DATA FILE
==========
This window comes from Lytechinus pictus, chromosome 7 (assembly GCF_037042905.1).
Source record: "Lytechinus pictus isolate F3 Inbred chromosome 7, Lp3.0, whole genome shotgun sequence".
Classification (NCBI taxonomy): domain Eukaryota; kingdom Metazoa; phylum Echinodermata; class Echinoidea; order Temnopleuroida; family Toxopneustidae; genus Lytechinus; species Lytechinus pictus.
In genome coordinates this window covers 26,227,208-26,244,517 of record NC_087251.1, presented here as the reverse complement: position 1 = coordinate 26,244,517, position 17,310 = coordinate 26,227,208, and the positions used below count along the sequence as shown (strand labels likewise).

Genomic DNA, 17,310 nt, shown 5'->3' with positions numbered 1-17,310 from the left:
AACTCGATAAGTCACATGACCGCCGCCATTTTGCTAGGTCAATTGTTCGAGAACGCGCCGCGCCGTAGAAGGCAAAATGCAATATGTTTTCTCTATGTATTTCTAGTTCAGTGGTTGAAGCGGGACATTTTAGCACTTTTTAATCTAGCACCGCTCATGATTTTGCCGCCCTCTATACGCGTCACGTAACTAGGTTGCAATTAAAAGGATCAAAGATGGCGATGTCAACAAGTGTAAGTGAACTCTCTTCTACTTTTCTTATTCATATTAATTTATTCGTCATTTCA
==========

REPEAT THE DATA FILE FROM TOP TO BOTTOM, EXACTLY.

This window comes from Lytechinus pictus, chromosome 7 (assembly GCF_037042905.1).
Source record: "Lytechinus pictus isolate F3 Inbred chromosome 7, Lp3.0, whole genome shotgun sequence".
Classification (NCBI taxonomy): domain Eukaryota; kingdom Metazoa; phylum Echinodermata; class Echinoidea; order Temnopleuroida; family Toxopneustidae; genus Lytechinus; species Lytechinus pictus.
In genome coordinates this window covers 26,227,208-26,244,517 of record NC_087251.1, presented here as the reverse complement: position 1 = coordinate 26,244,517, position 17,310 = coordinate 26,227,208, and the positions used below count along the sequence as shown (strand labels likewise).

Genomic DNA, 17,310 nt, shown 5'->3' with positions numbered 1-17,310 from the left:
AACTCGATAAGTCACATGACCGCCGCCATTTTGCTAGGTCAATTGTTCGAGAACGCGCCGCGCCGTAGAAGGCAAAATGCAATATGTTTTCTCTATGTATTTCTAGTTCAGTGGTTGAAGCGGGACATTTTAGCACTTTTTAATCTAGCACCGCTCATGATTTTGCCGCCCTCTATACGCGTCACGTAACTAGGTTGCAATTAAAAGGATCAAAGATGGCGATGTCAACAAGTGTAAGTGAACTCTCTTCTACTTTTCTTATTCATATTAATTTATTCGTCATTTCA